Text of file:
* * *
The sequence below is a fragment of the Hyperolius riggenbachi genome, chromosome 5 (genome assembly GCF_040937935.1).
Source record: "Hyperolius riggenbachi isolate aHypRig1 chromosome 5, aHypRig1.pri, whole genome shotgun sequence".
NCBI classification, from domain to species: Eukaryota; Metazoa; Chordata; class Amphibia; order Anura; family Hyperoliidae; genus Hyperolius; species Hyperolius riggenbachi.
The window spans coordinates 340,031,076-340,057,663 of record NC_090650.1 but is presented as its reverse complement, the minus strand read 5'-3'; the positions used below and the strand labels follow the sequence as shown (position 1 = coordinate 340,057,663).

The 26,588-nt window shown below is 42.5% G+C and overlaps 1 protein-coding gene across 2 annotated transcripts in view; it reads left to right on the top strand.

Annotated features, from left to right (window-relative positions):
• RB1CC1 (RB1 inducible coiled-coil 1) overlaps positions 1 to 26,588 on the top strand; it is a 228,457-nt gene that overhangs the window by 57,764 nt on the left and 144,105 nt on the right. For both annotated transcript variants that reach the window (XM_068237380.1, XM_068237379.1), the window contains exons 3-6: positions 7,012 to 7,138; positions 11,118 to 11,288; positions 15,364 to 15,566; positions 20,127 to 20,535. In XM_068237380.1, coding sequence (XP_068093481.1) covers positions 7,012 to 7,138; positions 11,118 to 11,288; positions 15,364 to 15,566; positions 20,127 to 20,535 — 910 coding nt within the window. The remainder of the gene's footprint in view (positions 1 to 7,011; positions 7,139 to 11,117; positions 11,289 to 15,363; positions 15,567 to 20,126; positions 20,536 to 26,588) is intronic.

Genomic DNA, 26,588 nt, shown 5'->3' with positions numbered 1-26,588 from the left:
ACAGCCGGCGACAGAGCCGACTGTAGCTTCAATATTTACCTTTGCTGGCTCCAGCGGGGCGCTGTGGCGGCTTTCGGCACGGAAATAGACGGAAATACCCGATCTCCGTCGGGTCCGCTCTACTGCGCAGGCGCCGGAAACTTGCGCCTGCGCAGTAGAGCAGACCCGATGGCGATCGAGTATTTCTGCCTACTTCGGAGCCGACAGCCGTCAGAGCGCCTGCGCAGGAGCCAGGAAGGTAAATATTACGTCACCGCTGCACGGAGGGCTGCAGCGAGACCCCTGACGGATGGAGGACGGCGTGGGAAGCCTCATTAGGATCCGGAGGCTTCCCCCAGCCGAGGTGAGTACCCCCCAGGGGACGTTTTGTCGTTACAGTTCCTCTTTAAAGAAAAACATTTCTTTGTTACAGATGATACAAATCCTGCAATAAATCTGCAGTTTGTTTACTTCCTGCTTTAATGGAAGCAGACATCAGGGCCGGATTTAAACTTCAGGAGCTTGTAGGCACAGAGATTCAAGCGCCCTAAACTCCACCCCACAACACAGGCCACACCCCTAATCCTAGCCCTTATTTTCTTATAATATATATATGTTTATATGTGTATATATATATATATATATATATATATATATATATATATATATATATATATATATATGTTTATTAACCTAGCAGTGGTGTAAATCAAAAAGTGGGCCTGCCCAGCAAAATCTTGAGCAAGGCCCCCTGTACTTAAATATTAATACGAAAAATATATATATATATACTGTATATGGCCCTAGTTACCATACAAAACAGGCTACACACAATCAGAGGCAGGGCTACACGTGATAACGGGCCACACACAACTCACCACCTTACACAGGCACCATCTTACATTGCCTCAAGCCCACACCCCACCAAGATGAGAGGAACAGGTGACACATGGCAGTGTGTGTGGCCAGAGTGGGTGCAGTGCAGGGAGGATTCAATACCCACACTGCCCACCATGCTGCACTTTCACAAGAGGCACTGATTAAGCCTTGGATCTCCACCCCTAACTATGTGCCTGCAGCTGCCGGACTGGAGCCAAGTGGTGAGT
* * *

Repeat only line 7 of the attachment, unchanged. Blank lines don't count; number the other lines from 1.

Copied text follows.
• RB1CC1 (RB1 inducible coiled-coil 1) overlaps positions 1 to 26,588 on the top strand; it is a 228,457-nt gene that overhangs the window by 57,764 nt on the left and 144,105 nt on the right. For both annotated transcript variants that reach the window (XM_068237380.1, XM_068237379.1), the window contains exons 3-6: positions 7,012 to 7,138; positions 11,118 to 11,288; positions 15,364 to 15,566; positions 20,127 to 20,535. In XM_068237380.1, coding sequence (XP_068093481.1) covers positions 7,012 to 7,138; positions 11,118 to 11,288; positions 15,364 to 15,566; positions 20,127 to 20,535 — 910 coding nt within the window. The remainder of the gene's footprint in view (positions 1 to 7,011; positions 7,139 to 11,117; positions 11,289 to 15,363; positions 15,567 to 20,126; positions 20,536 to 26,588) is intronic.